A plain traditional checkout seemed more appropriate to the problem in hand. checkout is lighter weight, it just updates the files that need to change. Perhaps it's easier to understand the stash approach, or it may just be that it's not obvious enough that checkout is 'safe' in this use case. – Charles Bailey Feb 17 '09 at 21:41
If checkout -m isn't "safe" in some situation (maybe it would cause a merge conflict), would stash provide any advantage (e.g. can you unpop a stash pop)? – Craig McQueen Oct 18 '12 at 6:25
@craigMcQueen You can't unpop a popped stash but stash would complain about conflicts when you pop it. You can fix the conflicts and then commit, but the original stash is still on the stack in this case ! :) – Shaun F Mar 9 '13 at 0:22

Here is a shorter alternative to the previosly mentioned stash approach:

Temporarily move the changes to a stash.

git stash

Create and switch to a new branch and then pop the stash to it in just one step.

git stash branch new_branch_name

Then add and commit the changes to this new branch.

share|improve this answer

WARNING: Not for git newbies.

This comes up enough in my workflow that I've almost tried to write a new git command for it. The usual git stash flow is the way to go but is a little awkward. I usually make a new commit first since if I have been looking at the changes, all the information is fresh in my mind and it's better to just start git commit-ing what I found (usually a bugfix belonging on master that I discover while working on a feature branch) right away.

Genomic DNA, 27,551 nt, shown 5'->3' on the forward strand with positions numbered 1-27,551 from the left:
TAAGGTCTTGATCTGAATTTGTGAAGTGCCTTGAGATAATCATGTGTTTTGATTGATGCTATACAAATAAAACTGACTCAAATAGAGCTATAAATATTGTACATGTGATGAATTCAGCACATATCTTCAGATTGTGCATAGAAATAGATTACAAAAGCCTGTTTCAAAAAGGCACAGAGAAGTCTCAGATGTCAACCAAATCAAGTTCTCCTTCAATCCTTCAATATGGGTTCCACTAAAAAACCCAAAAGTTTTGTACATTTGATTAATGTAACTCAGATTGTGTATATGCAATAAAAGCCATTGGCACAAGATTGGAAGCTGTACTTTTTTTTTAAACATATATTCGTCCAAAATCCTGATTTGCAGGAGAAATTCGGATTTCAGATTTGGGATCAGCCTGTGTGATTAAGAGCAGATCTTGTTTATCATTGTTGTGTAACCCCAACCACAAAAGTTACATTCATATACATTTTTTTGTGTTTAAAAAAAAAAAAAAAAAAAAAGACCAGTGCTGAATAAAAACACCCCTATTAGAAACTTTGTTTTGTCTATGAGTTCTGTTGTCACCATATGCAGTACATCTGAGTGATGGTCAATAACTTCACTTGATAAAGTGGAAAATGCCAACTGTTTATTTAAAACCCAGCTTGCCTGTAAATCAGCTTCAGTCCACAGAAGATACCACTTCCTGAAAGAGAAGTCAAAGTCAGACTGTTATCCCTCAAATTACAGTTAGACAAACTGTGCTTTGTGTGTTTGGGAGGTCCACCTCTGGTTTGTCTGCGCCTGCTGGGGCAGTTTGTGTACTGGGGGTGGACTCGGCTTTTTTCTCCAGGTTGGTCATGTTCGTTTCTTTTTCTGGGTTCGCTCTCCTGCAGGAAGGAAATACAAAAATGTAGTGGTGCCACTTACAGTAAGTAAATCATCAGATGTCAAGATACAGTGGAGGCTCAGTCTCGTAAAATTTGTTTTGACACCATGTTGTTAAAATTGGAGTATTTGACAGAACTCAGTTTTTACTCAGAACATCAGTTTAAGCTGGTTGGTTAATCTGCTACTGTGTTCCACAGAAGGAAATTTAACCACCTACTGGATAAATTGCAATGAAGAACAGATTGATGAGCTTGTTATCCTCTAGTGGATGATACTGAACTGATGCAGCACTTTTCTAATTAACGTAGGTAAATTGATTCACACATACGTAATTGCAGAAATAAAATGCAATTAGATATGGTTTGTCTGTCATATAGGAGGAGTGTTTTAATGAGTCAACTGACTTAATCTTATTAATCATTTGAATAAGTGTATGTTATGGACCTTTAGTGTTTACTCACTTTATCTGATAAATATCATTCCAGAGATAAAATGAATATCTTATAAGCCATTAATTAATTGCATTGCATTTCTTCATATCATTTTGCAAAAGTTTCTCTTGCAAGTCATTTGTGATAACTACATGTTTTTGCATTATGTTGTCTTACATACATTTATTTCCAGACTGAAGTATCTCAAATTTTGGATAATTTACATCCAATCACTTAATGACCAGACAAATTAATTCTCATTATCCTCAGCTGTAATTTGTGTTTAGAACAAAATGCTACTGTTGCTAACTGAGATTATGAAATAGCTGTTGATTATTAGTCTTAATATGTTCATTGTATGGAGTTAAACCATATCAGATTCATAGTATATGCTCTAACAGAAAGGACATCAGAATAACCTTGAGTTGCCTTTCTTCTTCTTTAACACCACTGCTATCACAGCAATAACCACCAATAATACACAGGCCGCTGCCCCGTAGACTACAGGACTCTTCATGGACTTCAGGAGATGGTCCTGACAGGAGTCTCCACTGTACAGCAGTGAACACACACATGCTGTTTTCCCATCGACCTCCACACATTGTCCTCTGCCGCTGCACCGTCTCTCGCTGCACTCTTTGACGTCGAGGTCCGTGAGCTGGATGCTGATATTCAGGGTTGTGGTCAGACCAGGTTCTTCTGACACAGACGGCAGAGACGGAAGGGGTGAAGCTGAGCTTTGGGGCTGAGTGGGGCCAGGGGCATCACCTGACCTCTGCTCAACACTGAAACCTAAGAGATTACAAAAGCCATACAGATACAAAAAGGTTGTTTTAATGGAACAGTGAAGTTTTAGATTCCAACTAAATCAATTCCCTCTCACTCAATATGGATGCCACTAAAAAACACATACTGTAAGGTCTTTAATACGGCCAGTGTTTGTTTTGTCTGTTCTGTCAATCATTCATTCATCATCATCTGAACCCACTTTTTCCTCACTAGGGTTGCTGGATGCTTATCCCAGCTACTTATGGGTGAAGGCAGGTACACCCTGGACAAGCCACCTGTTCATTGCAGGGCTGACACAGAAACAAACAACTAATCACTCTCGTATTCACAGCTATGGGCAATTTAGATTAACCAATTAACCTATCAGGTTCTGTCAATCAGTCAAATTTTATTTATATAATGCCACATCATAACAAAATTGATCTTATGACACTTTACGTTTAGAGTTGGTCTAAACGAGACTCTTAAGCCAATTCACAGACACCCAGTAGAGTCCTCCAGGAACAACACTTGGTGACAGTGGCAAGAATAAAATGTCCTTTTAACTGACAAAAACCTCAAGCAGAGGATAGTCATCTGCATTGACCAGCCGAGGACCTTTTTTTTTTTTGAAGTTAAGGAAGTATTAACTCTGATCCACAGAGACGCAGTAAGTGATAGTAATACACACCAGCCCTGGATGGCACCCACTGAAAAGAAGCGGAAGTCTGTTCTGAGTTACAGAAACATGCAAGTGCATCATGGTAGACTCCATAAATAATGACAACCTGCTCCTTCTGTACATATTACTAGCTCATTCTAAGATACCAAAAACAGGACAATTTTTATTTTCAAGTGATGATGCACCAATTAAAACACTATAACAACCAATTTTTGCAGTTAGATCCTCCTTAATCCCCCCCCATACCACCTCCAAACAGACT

It is also helpful—if you run into situations like this a lot—to have another working directory alongside your current one that always have the master branch checked out.

So how I achieve this goes like this:

  1. git commit the changes right away with a good commit message.
  2. git reset HEAD~1 to undo the commit from current branch.
  3. (optional) continue working on the feature.

Sometimes later (asynchronously), or immediately in another terminal window:

  1. cd my-project-master which is another WD sharing the same .git
  2. git reflog to find the bugfix I've just made.
  3. git cherry-pick SHA1 of the commit.

Optionally (still asynchronous) you can then rebase (or merge) your feature branch to get the bugfix, usually when you are about to submit a PR and have cleaned your feature branch and WD already:

  1. cd my-project which is the main WD I'm working on.
  2. git rebase master to get the bugfixes.

This way I can keep working on the feature uninterrupted and not have to worry about git stash-ing anything or having to clean my WD before a git checkout (and then having the check the feature branch backout again.) and still have all my bugfixes goes to master instead of hidden in my feature branch.